A STRONG national defense has always been our country’s best and last resort to keep us safe from adversarial countries and nonaligned violent terrorist groups. Diplomacy and soft power help strengthen alliances and build coalitions but we must ultimately be prepared for an escalation not of our choosing.
For generations, the men and women of New Hampshire have supported our national defense both in uniform and industry. Our aerospace and defense sector has manufactured critical infrastructure and designed technological systems that power the world’s most advanced defense capabilities.
Arguably the greatest, most sophisticated, and consequently the most expensive system the United States government has ever supported is the 5th generation F-35 Lighting II, whose components are manufactured all over the state from large contractors to small family-run businesses. The F-35 generates $3.4 billion in annual revenue to New Hampshire and supports more than 4,200 direct and indirect jobs. This program helps sustain family households and leads to greater individual economic opportunity and mobility.
And for years the F-35 has enjoyed strong bipartisan support in Congress. In the Senate, this program has been championed by our Senator Jeanne Shaheen. She has worked across the aisle with Texas Republican Senator John Cornyn and a host of other senators to ensure that America maintains its unmatched advantage in the air.
Recently though, a Congressional hearing in Washington criticized some aspects of the F-35 and questioned future funding for the program. Yet despite this ongoing domestic debate, outside the U.S., there is no question that the F-35 is the most advanced stealth fighter aircraft in the world. There is no debate about the F-35 in other countries, just envy.
And as the F-35 has developed over time, so too have our relationships with other countries and coalitions. No longer can the American service member be asked to police the world, and no longer can the U.S. taxpayer be expected to solely foot the bill for global security. The good news is we have strong allies and new partnerships who share our vision and who are ready to invest in their own protection. This shift in defense and foreign policy is no better illustrated than in our ability to manufacture the F-35 and partner with other countries.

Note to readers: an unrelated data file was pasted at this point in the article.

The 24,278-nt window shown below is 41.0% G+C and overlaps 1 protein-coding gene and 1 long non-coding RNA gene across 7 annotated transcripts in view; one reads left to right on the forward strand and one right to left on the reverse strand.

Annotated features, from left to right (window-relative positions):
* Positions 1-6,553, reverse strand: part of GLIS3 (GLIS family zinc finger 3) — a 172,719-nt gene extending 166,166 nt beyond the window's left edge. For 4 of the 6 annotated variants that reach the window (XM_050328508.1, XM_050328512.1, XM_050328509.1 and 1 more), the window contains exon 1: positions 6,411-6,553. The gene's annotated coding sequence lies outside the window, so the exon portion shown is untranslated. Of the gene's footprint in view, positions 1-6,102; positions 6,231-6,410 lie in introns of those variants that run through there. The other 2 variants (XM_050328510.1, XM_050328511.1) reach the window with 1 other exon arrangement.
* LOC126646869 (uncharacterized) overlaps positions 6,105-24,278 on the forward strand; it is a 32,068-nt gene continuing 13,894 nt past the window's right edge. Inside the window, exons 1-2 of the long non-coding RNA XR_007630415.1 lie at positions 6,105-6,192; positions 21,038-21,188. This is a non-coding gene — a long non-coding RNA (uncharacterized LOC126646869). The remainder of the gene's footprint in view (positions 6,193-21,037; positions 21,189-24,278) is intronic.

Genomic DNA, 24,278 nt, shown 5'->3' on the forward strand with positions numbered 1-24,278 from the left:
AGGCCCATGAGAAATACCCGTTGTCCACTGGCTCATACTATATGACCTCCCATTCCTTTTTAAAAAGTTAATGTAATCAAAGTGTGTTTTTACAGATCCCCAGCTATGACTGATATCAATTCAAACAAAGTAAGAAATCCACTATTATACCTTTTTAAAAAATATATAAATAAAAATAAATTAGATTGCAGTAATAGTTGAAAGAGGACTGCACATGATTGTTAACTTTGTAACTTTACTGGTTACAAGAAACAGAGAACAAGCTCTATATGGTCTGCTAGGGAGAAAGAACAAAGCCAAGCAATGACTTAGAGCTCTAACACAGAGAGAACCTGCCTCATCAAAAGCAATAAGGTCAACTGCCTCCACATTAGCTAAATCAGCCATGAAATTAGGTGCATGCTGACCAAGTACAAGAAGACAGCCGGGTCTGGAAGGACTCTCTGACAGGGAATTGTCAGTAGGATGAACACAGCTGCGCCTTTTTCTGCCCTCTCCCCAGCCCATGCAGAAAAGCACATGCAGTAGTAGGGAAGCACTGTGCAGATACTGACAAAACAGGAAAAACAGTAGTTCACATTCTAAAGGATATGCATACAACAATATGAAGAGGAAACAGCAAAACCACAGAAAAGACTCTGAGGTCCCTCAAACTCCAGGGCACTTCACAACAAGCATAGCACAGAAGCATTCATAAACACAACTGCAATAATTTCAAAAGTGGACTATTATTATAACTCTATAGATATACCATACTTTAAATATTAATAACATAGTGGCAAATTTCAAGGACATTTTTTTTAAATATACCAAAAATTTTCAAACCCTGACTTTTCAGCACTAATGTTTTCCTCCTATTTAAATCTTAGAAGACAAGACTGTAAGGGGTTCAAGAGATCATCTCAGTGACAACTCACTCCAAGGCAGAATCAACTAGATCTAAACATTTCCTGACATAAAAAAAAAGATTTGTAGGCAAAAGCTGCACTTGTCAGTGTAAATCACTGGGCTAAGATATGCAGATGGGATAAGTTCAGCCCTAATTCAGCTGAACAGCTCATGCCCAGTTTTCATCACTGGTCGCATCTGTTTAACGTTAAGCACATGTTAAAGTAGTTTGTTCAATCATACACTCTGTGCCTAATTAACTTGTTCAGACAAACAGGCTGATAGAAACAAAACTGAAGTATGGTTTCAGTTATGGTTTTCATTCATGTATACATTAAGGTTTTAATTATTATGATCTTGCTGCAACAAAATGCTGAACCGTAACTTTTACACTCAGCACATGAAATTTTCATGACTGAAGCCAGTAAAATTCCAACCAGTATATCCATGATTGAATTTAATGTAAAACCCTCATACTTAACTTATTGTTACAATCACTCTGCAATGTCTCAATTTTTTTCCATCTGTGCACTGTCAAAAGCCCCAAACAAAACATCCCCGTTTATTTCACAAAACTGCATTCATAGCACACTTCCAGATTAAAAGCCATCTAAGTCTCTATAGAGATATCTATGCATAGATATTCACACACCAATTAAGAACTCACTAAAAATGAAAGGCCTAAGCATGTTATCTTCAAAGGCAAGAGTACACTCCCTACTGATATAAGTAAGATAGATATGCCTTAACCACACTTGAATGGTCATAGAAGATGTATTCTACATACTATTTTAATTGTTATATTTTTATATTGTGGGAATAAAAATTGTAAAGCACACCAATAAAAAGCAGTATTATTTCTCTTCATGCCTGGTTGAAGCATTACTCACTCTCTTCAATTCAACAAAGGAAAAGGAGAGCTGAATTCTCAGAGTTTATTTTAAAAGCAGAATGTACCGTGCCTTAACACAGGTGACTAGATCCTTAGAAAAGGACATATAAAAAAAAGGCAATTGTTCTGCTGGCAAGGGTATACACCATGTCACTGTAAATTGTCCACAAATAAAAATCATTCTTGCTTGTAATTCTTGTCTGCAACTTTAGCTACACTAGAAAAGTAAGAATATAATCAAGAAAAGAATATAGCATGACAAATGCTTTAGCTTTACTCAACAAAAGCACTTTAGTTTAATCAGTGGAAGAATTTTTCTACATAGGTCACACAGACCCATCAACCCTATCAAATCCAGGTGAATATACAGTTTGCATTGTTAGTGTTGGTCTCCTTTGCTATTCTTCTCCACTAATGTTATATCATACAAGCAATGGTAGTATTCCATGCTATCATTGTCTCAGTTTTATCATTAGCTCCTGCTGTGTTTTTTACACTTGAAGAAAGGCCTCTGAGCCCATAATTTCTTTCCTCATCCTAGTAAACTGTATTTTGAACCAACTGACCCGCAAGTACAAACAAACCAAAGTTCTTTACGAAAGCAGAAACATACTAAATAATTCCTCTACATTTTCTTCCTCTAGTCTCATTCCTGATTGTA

Already the F-35 has been purchased by 14 international allies, and over the next five years it is projected that 50% of total F-35 production will be purchased by international partners. It only makes sense that as countries stand up in their own active defense they step up in cost sharing too. Those who share our values and goals should be trusted with the capabilities to defend themselves. This will serve America’s interests, enhance security, and mitigate both the cost to taxpayers and sacrifice of servicemembers.
There is also a stark reality that if we do not partner with other countries and allow them to invest in their own security that we are making the world far more dangerous. Without these partnerships through the F-35, we may drive foreign countries straight to Russia or China, who would be more than happy to develop or strengthen military and diplomatic ties. Our loss is their gain — and only compounded more when the decision is ours to make.
Moving forward as more efficiencies are made and partnerships are enhanced, our country will reap the returns on our investment in the F-35. We have greater leverage with a country who works with us and our systems than when they work with systems designed by our adversaries. These new strategic relationships we create when working together with partners will increase international trade and help ensure global security.
The F-35 is more than just a fighter jet, more than just a technological global security system — it is a true global partnership and tool of diplomacy as we structure deals that encourage other nations to respect allies and realize regional and global threats.
Here in New Hampshire, we have a vibrant and dynamic aerospace and defense industry which has protected us, created jobs and prosperity, and spun off countless other businesses. We proudly play our role to meet the demands of our nation’s safety, and we only stand to benefit further when we partner with countries around the world who stand with us as equals in global security.